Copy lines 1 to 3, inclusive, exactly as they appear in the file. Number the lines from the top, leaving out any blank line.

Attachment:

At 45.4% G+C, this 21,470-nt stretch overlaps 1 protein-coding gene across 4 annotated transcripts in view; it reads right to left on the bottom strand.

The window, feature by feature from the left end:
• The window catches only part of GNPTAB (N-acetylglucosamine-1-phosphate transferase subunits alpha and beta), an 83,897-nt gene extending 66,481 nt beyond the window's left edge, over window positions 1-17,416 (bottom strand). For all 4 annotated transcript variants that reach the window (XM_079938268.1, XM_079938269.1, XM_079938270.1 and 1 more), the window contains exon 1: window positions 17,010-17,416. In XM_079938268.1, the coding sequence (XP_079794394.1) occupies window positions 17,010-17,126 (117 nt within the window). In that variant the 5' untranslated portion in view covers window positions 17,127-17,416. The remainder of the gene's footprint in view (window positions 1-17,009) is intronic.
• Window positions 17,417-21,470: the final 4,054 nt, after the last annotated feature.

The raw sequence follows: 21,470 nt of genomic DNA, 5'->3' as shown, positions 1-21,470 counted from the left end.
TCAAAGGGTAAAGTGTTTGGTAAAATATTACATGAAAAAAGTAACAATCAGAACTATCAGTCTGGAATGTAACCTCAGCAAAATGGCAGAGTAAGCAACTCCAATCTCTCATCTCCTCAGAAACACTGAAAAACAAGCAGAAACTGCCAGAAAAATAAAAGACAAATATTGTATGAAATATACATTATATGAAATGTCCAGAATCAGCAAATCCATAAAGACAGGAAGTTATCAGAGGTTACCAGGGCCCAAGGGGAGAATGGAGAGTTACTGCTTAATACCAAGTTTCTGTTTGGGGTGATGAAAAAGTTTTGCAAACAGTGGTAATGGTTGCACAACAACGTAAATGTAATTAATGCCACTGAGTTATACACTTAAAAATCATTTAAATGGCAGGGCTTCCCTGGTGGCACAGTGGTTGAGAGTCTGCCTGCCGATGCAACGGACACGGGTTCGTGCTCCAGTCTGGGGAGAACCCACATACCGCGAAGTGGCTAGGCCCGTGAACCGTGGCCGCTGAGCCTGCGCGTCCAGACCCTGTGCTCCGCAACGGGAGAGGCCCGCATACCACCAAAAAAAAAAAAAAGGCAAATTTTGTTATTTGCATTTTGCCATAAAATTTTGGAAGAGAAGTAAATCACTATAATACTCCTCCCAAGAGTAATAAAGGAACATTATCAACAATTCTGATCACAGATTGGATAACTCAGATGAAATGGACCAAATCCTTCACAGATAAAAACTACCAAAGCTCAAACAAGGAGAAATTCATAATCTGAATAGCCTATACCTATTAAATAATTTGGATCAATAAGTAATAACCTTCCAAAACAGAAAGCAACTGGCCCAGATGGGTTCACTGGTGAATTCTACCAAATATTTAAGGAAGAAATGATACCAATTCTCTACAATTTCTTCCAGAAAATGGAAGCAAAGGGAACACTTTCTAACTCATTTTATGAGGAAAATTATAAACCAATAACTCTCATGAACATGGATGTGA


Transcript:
At 45.4% G+C, this 21,470-nt stretch overlaps 1 protein-coding gene across 4 annotated transcripts in view; it reads right to left on the bottom strand.

The window, feature by feature from the left end:
• The window catches only part of GNPTAB (N-acetylglucosamine-1-phosphate transferase subunits alpha and beta), an 83,897-nt gene extending 66,481 nt beyond the window's left edge, over window positions 1-17,416 (bottom strand). For all 4 annotated transcript variants that reach the window (XM_079938268.1, XM_079938269.1, XM_079938270.1 and 1 more), the window contains exon 1: window positions 17,010-17,416. In XM_079938268.1, the coding sequence (XP_079794394.1) occupies window positions 17,010-17,126 (117 nt within the window). In that variant the 5' untranslated portion in view covers window positions 17,127-17,416. The remainder of the gene's footprint in view (window positions 1-17,009) is intronic.